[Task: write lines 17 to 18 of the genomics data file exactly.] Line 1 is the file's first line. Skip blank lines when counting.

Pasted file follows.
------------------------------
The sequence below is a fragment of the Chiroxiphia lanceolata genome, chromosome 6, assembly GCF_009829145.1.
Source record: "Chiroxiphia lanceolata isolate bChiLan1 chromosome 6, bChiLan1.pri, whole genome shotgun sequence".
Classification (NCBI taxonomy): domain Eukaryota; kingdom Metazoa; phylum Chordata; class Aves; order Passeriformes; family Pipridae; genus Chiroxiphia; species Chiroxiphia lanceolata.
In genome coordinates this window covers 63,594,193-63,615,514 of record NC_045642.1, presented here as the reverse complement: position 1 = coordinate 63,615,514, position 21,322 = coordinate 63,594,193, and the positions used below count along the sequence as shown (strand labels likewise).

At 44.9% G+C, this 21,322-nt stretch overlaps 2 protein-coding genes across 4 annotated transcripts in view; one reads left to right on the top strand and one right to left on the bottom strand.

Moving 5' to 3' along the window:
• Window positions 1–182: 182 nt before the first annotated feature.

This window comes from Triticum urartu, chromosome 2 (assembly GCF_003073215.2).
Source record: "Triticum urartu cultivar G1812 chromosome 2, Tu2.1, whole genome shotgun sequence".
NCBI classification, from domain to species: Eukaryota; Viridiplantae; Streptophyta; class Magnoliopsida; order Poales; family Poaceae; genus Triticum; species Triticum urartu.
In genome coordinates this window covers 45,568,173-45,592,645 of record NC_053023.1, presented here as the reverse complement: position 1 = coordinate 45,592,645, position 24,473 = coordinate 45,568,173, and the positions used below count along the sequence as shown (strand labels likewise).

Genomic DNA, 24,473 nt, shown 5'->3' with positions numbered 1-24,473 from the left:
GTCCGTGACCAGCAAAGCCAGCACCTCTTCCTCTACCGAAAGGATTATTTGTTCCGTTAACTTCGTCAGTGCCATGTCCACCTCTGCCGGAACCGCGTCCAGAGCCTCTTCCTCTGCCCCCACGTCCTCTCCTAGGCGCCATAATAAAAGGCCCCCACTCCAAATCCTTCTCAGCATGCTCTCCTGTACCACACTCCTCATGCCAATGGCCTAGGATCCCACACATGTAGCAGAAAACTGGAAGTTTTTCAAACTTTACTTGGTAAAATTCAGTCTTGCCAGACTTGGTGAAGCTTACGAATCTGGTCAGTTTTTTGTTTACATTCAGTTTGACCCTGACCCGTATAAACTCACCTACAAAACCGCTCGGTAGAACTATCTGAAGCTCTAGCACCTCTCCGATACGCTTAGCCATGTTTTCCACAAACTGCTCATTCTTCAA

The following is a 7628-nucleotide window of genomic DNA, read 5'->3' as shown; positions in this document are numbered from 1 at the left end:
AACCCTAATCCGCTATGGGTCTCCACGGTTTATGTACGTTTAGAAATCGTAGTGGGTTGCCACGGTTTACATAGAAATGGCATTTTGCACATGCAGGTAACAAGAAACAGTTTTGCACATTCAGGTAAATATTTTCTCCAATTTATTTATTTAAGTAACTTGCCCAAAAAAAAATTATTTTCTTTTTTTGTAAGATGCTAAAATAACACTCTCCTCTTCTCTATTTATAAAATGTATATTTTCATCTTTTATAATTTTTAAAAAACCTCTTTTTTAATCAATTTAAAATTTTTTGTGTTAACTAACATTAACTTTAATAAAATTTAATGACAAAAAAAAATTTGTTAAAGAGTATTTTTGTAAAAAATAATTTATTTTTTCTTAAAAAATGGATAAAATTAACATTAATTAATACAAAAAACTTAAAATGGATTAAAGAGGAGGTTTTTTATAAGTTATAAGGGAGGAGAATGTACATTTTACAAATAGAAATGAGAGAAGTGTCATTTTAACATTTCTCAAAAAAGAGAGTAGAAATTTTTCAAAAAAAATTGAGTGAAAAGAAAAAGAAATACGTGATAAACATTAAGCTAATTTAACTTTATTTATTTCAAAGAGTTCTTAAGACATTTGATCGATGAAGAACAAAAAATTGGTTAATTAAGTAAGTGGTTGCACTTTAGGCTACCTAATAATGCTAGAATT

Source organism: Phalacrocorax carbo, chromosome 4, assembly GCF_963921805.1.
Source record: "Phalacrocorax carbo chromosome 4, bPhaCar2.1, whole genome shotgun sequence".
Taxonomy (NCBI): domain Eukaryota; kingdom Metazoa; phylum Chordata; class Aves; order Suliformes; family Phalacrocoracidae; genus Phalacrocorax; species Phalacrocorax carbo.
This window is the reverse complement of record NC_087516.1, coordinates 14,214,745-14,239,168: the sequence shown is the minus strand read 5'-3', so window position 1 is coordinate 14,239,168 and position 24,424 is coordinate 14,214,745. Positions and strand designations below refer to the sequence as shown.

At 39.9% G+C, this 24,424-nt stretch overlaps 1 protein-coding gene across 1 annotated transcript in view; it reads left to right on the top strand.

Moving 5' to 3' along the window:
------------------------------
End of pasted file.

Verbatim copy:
Source record: "Phalacrocorax carbo chromosome 4, bPhaCar2.1, whole genome shotgun sequence".
Taxonomy (NCBI): domain Eukaryota; kingdom Metazoa; phylum Chordata; class Aves; order Suliformes; family Phalacrocoracidae; genus Phalacrocorax; species Phalacrocorax carbo.